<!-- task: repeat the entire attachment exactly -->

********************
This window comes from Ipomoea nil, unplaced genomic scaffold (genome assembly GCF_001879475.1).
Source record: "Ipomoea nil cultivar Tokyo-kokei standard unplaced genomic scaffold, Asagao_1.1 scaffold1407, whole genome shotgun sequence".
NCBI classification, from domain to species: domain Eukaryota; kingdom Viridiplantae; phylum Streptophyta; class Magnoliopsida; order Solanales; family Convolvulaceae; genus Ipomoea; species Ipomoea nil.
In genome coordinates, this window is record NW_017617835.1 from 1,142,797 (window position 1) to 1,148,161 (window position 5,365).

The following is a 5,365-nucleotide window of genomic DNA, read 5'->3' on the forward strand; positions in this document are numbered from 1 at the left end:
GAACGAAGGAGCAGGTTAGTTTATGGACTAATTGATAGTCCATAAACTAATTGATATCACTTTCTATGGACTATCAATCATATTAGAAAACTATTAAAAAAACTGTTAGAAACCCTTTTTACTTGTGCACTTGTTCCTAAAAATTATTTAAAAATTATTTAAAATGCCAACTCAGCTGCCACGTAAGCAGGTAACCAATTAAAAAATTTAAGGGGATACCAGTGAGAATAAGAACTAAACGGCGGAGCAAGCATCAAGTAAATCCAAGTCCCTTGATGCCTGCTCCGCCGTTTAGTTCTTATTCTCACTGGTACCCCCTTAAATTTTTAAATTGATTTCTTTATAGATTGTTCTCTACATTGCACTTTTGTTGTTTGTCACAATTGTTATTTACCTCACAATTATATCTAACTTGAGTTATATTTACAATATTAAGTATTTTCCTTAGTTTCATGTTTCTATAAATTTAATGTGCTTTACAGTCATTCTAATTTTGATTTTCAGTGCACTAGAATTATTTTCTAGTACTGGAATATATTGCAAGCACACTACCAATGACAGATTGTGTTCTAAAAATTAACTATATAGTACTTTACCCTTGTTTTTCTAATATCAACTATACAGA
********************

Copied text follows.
This window comes from Ipomoea nil, unplaced genomic scaffold (genome assembly GCF_001879475.1).
Source record: "Ipomoea nil cultivar Tokyo-kokei standard unplaced genomic scaffold, Asagao_1.1 scaffold1407, whole genome shotgun sequence".
NCBI classification, from domain to species: domain Eukaryota; kingdom Viridiplantae; phylum Streptophyta; class Magnoliopsida; order Solanales; family Convolvulaceae; genus Ipomoea; species Ipomoea nil.
In genome coordinates, this window is record NW_017617835.1 from 1,142,797 (window position 1) to 1,148,161 (window position 5,365).

The following is a 5,365-nucleotide window of genomic DNA, read 5'->3' on the forward strand; positions in this document are numbered from 1 at the left end:
GAACGAAGGAGCAGGTTAGTTTATGGACTAATTGATAGTCCATAAACTAATTGATATCACTTTCTATGGACTATCAATCATATTAGAAAACTATTAAAAAAACTGTTAGAAACCCTTTTTACTTGTGCACTTGTTCCTAAAAATTATTTAAAAATTATTTAAAATGCCAACTCAGCTGCCACGTAAGCAGGTAACCAATTAAAAAATTTAAGGGGATACCAGTGAGAATAAGAACTAAACGGCGGAGCAAGCATCAAGTAAATCCAAGTCCCTTGATGCCTGCTCCGCCGTTTAGTTCTTATTCTCACTGGTACCCCCTTAAATTTTTAAATTGATTTCTTTATAGATTGTTCTCTACATTGCACTTTTGTTGTTTGTCACAATTGTTATTTACCTCACAATTATATCTAACTTGAGTTATATTTACAATATTAAGTATTTTCCTTAGTTTCATGTTTCTATAAATTTAATGTGCTTTACAGTCATTCTAATTTTGATTTTCAGTGCACTAGAATTATTTTCTAGTACTGGAATATATTGCAAGCACACTACCAATGACAGATTGTGTTCTAAAAATTAACTATATAGTACTTTACCCTTGTTTTTCTAATATCAACTATACAGA